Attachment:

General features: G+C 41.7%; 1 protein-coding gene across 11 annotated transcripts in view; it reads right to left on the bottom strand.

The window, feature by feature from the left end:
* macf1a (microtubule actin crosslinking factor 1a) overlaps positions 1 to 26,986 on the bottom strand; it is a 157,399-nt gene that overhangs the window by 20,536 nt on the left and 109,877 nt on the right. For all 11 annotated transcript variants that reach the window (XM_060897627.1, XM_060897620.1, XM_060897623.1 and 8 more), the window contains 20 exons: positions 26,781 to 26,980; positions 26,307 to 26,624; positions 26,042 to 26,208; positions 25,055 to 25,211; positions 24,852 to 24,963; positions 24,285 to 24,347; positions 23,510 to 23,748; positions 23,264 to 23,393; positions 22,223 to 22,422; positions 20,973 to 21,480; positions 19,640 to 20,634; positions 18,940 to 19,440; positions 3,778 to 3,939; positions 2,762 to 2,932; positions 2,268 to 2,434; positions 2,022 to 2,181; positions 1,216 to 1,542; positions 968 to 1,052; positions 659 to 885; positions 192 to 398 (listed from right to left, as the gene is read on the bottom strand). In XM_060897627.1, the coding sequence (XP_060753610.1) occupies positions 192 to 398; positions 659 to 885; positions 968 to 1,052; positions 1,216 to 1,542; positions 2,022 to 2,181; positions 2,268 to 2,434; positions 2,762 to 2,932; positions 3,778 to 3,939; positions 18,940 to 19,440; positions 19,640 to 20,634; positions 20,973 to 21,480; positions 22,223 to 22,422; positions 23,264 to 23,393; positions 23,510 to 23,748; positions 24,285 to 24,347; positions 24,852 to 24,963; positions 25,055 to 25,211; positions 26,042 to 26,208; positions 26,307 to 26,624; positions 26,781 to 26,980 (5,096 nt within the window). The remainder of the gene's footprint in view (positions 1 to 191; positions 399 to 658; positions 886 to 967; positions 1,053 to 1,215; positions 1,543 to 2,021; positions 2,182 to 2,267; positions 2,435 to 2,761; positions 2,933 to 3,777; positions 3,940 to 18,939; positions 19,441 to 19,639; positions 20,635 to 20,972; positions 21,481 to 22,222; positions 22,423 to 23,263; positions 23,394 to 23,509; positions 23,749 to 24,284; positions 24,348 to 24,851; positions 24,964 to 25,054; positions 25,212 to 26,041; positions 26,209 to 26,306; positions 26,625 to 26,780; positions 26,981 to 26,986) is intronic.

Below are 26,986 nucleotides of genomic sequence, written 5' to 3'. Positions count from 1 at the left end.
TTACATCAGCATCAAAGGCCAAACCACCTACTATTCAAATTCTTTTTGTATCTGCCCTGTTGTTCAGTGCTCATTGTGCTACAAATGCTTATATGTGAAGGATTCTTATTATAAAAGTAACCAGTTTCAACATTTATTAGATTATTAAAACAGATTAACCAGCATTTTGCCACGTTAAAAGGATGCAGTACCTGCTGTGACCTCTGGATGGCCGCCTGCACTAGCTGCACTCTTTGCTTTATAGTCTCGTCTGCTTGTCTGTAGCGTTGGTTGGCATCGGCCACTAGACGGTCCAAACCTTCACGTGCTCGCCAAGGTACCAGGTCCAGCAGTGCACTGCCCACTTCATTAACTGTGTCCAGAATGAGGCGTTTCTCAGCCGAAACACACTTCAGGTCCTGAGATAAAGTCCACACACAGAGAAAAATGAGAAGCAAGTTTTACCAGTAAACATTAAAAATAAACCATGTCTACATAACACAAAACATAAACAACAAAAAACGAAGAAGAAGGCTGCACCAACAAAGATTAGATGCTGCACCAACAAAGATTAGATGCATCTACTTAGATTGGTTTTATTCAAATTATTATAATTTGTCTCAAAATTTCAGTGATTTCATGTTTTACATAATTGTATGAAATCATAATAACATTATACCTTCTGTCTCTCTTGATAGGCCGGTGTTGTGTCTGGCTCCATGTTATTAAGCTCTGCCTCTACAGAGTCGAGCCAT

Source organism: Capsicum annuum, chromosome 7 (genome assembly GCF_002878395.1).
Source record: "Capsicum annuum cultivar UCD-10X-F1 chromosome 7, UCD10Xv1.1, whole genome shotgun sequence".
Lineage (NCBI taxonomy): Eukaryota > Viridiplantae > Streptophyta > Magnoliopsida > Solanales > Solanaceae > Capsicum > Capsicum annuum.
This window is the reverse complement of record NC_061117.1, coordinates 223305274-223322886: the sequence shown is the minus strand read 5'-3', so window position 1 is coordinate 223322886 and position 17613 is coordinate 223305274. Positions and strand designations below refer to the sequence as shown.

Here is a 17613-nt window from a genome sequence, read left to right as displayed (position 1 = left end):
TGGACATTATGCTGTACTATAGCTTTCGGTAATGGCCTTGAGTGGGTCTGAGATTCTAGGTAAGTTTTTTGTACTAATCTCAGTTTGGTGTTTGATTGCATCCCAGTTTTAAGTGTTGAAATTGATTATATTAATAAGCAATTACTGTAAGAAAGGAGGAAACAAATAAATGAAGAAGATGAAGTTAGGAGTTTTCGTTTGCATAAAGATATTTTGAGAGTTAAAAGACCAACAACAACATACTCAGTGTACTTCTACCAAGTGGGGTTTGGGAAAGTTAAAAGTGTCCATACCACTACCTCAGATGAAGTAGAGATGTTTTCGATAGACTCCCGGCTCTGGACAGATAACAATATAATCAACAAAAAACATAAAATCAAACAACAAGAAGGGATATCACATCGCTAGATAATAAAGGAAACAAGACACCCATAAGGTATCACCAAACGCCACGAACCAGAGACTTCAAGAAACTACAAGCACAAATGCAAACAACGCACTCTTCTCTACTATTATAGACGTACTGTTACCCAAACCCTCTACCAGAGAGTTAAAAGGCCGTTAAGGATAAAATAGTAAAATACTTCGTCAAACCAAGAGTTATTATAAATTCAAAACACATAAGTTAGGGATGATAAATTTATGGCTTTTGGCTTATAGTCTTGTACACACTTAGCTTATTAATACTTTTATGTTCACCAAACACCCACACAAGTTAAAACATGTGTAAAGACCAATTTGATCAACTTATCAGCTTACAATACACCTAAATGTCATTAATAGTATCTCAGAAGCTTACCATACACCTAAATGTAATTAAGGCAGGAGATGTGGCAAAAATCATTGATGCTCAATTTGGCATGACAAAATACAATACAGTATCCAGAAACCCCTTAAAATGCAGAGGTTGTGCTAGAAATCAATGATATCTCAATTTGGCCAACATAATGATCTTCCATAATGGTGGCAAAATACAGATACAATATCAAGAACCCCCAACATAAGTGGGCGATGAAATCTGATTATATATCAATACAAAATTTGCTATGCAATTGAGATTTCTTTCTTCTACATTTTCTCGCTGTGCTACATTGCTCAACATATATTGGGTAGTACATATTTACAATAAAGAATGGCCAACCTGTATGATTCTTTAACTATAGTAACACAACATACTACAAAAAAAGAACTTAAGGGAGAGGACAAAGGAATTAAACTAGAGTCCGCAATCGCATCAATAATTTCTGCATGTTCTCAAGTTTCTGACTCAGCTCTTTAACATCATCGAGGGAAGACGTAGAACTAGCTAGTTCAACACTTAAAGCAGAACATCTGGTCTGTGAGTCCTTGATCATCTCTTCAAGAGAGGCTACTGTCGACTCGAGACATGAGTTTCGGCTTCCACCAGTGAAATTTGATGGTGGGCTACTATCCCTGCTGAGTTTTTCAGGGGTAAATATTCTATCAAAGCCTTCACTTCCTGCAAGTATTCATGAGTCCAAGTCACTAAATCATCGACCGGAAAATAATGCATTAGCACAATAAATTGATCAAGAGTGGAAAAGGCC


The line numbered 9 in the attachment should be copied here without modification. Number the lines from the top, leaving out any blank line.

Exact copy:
This window is the reverse complement of record NC_061117.1, coordinates 223305274-223322886: the sequence shown is the minus strand read 5'-3', so window position 1 is coordinate 223322886 and position 17613 is coordinate 223305274. Positions and strand designations below refer to the sequence as shown.